The drive home. The Erykah Bahdu. The Bocci ball.

It was a perfect bluebird day.


Tight Spots

I stayed up kind of late last night gripped by stories of moutaineering survival while reading
In the Zone by Peter Potterfield ( why does that name make me giggle?) In this compilation people huddle in the snow at 20,000 feet broken and battered before somehow crawling on bloody stumps through glacier fields and across crevasses to safety. Death is a character in almost every story.

I haven’t done any high mountaineering, but I have certainly gotten myself in some outdoor predicaments and probably have a few more in my future if I continue going on trips with Mystery the Untameable Stallion. In terms of survival it seems like two ingredients are essential: skill and will. Wanting to live is apparently not quite enough, you have to know some basics.

In my early climbing days in Montana I went out to the crags with Scott, the bartender from The Filling Station in Bozeman, MT. He was older and took me under his wing because we shared a last name, a cynical disposition, and a tendency for late nights. Scott chain-smoked Camel non-filters and talked through his teeth. He was a world-weary thirty-five to my dewy twenty-four. He wore his hair in a scraggly ponytail and enjoyed the full musical spectrum from Golden Earring to George Thorogood. One afternoon we climbed some unnamed cliffs out towards Norris Hot Springs. Upon reaching the second-pitch belay and rigging a rappel, I pulled out my “ATC” belay device and prepared to clip in and descend. Scott looked at it and asked, “Hey, that’s cute let me see that thing.”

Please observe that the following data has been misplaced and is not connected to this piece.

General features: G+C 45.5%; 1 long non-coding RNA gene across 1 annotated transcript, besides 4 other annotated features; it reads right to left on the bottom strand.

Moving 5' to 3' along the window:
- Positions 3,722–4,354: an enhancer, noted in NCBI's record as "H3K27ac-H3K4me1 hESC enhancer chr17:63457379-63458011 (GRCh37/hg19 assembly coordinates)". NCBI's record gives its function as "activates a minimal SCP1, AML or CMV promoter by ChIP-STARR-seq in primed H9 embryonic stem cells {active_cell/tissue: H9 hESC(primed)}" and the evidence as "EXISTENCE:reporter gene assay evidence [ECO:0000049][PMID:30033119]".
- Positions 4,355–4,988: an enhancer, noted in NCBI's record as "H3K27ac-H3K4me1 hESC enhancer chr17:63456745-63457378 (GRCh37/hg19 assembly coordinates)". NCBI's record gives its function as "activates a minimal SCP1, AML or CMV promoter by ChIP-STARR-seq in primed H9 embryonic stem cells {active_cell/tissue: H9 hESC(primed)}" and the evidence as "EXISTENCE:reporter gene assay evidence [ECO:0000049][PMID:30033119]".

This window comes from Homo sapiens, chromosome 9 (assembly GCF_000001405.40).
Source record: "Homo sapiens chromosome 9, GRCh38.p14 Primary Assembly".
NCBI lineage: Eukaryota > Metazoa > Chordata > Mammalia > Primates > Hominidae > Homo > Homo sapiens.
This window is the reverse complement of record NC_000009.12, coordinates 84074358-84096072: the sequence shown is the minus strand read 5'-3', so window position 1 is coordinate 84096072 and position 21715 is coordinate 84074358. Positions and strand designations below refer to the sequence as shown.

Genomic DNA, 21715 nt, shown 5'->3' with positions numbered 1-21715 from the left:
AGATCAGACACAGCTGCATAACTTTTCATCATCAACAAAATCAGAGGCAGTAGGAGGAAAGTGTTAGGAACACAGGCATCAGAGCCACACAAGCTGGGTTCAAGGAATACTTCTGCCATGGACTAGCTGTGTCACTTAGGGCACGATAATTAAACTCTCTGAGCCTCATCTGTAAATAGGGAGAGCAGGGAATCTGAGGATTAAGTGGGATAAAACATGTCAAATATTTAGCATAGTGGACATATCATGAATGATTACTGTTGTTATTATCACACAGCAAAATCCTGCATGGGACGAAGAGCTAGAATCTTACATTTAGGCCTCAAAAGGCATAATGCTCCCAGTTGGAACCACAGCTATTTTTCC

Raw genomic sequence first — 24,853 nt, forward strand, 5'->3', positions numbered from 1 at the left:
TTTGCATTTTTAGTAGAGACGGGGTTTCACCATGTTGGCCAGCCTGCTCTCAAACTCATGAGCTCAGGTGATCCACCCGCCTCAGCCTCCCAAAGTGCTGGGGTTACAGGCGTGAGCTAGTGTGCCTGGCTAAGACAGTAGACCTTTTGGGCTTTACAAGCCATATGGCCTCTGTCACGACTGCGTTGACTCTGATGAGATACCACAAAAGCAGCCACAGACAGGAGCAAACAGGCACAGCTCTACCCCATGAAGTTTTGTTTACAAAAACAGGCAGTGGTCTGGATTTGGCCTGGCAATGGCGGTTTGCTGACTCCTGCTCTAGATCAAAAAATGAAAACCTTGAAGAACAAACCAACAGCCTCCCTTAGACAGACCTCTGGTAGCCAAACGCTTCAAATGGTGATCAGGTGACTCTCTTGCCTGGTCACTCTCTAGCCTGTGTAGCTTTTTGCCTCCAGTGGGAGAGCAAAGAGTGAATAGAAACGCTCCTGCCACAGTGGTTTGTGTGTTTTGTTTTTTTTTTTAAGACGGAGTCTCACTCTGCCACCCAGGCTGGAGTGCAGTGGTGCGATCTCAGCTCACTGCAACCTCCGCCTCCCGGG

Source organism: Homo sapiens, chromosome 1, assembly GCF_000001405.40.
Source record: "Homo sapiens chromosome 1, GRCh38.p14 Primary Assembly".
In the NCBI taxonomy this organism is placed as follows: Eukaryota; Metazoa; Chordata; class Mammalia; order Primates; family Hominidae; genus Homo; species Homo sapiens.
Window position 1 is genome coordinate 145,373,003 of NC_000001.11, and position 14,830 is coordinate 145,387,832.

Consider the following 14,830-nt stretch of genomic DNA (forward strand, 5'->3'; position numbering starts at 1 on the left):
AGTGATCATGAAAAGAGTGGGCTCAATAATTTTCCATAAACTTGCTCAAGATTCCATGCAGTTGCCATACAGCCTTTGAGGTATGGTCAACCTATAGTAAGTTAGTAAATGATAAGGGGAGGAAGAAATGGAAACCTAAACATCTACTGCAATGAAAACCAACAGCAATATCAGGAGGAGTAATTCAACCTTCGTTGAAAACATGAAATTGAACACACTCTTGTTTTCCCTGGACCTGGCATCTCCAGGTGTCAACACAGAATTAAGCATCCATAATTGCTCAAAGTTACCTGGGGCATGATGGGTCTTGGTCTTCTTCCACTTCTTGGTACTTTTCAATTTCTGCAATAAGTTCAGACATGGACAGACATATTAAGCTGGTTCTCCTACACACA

Then he tossed it off the rock. “Now how are you going to get down?”

My mouth went dry and I shakingly reached for one of his smokes, as I thought perhaps I had made a horrible character judgement and Scott was about to kill me.

Instead, he taught me a skill that could one day save me. I learned how to build a carabiner brake system up on that ledge, improvising with gear we had available. Scott was adamant that just because I was from Florida I didn’t have to become a naive mountain casualty. The lesson has never left me.

-and my Mom worries if she brings me a triciclo from Mexico I will get killed crossing Monroe street on it.


The Soloist

Don’t get the impression that I’m not on the bike. I am most definitely on the bike. I’m just tired of writing about it. Hate this trail, hate that trail. Road biking in the woods versus driving to the rides. All the drama. Whatever. Let’s take a break. I am enjoying the solo ride experience which means many of you are enjoying your group ride experience a little more I suspect. I will let you know when something happens, until then, there is no telling where this thing may go…

Religion and politics, two of my favorites.

Hip Hop music of the 1980’s?

Spring/Summer recipes?

Kittens eating ice cream?

Eh, I guess I better stick with bikes, but really, what needs to be said that hasn’t been said ad nauseum? I submit there is nothing.